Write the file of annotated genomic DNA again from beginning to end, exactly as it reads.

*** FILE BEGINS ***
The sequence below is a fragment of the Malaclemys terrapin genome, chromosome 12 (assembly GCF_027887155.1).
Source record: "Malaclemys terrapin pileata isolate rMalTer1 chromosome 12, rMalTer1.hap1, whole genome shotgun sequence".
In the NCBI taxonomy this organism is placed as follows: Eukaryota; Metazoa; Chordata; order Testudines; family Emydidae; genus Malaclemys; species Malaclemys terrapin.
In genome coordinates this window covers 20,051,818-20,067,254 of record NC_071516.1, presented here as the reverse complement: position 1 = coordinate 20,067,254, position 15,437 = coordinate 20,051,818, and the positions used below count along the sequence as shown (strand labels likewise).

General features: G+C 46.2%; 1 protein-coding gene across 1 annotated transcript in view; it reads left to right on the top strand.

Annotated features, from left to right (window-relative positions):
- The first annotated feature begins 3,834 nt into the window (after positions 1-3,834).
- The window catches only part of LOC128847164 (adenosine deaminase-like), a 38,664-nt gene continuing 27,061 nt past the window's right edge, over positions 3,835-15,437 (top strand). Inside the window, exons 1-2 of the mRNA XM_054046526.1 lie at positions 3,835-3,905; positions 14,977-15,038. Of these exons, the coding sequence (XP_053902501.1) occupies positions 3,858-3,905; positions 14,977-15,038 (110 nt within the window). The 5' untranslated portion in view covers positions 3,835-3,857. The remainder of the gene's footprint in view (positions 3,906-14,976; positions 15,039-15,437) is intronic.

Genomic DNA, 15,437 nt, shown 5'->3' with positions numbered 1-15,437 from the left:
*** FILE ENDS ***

The sequence below is a fragment of the Malaclemys terrapin genome, chromosome 12 (assembly GCF_027887155.1).
Source record: "Malaclemys terrapin pileata isolate rMalTer1 chromosome 12, rMalTer1.hap1, whole genome shotgun sequence".
In the NCBI taxonomy this organism is placed as follows: Eukaryota; Metazoa; Chordata; order Testudines; family Emydidae; genus Malaclemys; species Malaclemys terrapin.
In genome coordinates this window covers 20,051,818-20,067,254 of record NC_071516.1, presented here as the reverse complement: position 1 = coordinate 20,067,254, position 15,437 = coordinate 20,051,818, and the positions used below count along the sequence as shown (strand labels likewise).

General features: G+C 46.2%; 1 protein-coding gene across 1 annotated transcript in view; it reads left to right on the top strand.

Annotated features, from left to right (window-relative positions):
- The first annotated feature begins 3,834 nt into the window (after positions 1-3,834).
- The window catches only part of LOC128847164 (adenosine deaminase-like), a 38,664-nt gene continuing 27,061 nt past the window's right edge, over positions 3,835-15,437 (top strand). Inside the window, exons 1-2 of the mRNA XM_054046526.1 lie at positions 3,835-3,905; positions 14,977-15,038. Of these exons, the coding sequence (XP_053902501.1) occupies positions 3,858-3,905; positions 14,977-15,038 (110 nt within the window). The 5' untranslated portion in view covers positions 3,835-3,857. The remainder of the gene's footprint in view (positions 3,906-14,976; positions 15,039-15,437) is intronic.

Genomic DNA, 15,437 nt, shown 5'->3' with positions numbered 1-15,437 from the left: